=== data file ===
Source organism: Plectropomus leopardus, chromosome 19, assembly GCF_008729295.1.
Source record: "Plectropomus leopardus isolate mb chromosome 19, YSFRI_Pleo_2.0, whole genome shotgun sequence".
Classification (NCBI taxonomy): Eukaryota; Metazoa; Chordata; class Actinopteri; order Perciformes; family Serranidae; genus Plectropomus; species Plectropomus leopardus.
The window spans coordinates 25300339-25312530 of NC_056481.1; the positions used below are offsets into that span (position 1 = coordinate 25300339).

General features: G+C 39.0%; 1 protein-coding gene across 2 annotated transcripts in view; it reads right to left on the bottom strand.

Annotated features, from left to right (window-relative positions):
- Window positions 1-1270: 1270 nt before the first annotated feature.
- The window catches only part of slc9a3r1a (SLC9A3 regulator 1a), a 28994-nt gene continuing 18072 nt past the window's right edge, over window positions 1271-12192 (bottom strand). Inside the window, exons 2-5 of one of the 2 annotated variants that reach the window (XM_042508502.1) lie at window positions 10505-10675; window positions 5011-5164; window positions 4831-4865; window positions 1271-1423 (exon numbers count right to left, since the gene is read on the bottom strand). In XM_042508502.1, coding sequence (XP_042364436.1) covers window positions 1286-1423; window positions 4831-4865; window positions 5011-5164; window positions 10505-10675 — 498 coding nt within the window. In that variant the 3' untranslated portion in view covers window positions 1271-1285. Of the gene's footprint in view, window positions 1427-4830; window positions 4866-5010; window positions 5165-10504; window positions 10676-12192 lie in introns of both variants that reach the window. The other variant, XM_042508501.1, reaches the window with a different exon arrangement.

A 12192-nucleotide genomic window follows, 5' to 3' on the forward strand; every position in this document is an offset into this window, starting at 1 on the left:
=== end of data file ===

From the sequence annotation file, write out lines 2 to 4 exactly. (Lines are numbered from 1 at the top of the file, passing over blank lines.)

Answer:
Source record: "Plectropomus leopardus isolate mb chromosome 19, YSFRI_Pleo_2.0, whole genome shotgun sequence".
Classification (NCBI taxonomy): Eukaryota; Metazoa; Chordata; class Actinopteri; order Perciformes; family Serranidae; genus Plectropomus; species Plectropomus leopardus.
The window spans coordinates 25300339-25312530 of NC_056481.1; the positions used below are offsets into that span (position 1 = coordinate 25300339).